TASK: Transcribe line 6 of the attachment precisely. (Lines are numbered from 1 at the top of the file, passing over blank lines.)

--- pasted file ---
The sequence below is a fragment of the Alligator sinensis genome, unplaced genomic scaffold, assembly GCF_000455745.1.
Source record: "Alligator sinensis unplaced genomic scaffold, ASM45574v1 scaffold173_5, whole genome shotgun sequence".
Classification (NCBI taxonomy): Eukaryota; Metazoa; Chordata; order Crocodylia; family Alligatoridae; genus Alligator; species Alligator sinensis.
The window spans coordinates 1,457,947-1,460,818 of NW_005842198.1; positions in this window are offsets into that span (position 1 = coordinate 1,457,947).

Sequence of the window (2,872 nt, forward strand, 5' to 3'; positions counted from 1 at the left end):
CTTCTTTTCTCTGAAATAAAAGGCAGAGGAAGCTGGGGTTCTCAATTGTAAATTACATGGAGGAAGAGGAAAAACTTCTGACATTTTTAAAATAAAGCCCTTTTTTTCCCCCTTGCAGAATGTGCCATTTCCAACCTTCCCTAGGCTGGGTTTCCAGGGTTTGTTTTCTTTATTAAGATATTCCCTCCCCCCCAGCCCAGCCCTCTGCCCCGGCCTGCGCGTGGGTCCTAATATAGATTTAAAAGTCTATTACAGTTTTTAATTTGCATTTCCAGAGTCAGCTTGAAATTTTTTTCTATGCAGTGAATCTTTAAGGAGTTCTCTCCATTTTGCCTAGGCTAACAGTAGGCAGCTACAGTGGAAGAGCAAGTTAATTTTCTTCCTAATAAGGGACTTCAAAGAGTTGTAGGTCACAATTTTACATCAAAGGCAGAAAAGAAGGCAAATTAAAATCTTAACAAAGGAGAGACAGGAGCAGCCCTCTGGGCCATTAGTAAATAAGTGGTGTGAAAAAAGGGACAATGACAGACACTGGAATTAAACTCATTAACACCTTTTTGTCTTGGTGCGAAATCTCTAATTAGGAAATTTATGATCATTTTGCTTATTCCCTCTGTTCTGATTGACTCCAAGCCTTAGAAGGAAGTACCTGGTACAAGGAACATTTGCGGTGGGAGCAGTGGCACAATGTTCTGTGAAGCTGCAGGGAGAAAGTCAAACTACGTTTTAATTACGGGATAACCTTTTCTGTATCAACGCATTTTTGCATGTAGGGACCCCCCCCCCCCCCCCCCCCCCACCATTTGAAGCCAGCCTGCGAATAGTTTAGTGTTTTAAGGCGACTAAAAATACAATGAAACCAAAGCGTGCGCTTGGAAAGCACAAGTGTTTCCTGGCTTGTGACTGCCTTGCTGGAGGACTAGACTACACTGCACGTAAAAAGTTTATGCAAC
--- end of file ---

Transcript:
CTTCTTTTCTCTGAAATAAAAGGCAGAGGAAGCTGGGGTTCTCAATTGTAAATTACATGGAGGAAGAGGAAAAACTTCTGACATTTTTAAAATAAAGCCCTTTTTTTCCCCCTTGCAGAATGTGCCATTTCCAACCTTCCCTAGGCTGGGTTTCCAGGGTTTGTTTTCTTTATTAAGATATTCCCTCCCCCCCAGCCCAGCCCTCTGCCCCGGCCTGCGCGTGGGTCCTAATATAGATTTAAAAGTCTATTACAGTTTTTAATTTGCATTTCCAGAGTCAGCTTGAAATTTTTTTCTATGCAGTGAATCTTTAAGGAGTTCTCTCCATTTTGCCTAGGCTAACAGTAGGCAGCTACAGTGGAAGAGCAAGTTAATTTTCTTCCTAATAAGGGACTTCAAAGAGTTGTAGGTCACAATTTTACATCAAAGGCAGAAAAGAAGGCAAATTAAAATCTTAACAAAGGAGAGACAGGAGCAGCCCTCTGGGCCATTAGTAAATAAGTGGTGTGAAAAAAGGGACAATGACAGACACTGGAATTAAACTCATTAACACCTTTTTGTCTTGGTGCGAAATCTCTAATTAGGAAATTTATGATCATTTTGCTTATTCCCTCTGTTCTGATTGACTCCAAGCCTTAGAAGGAAGTACCTGGTACAAGGAACATTTGCGGTGGGAGCAGTGGCACAATGTTCTGTGAAGCTGCAGGGAGAAAGTCAAACTACGTTTTAATTACGGGATAACCTTTTCTGTATCAACGCATTTTTGCATGTAGGGACCCCCCCCCCCCCCCCCCCCCCACCATTTGAAGCCAGCCTGCGAATAGTTTAGTGTTTTAAGGCGACTAAAAATACAATGAAACCAAAGCGTGCGCTTGGAAAGCACAAGTGTTTCCTGGCTTGTGACTGCCTTGCTGGAGGACTAGACTACACTGCACGTAAAAAGTTTATGCAAC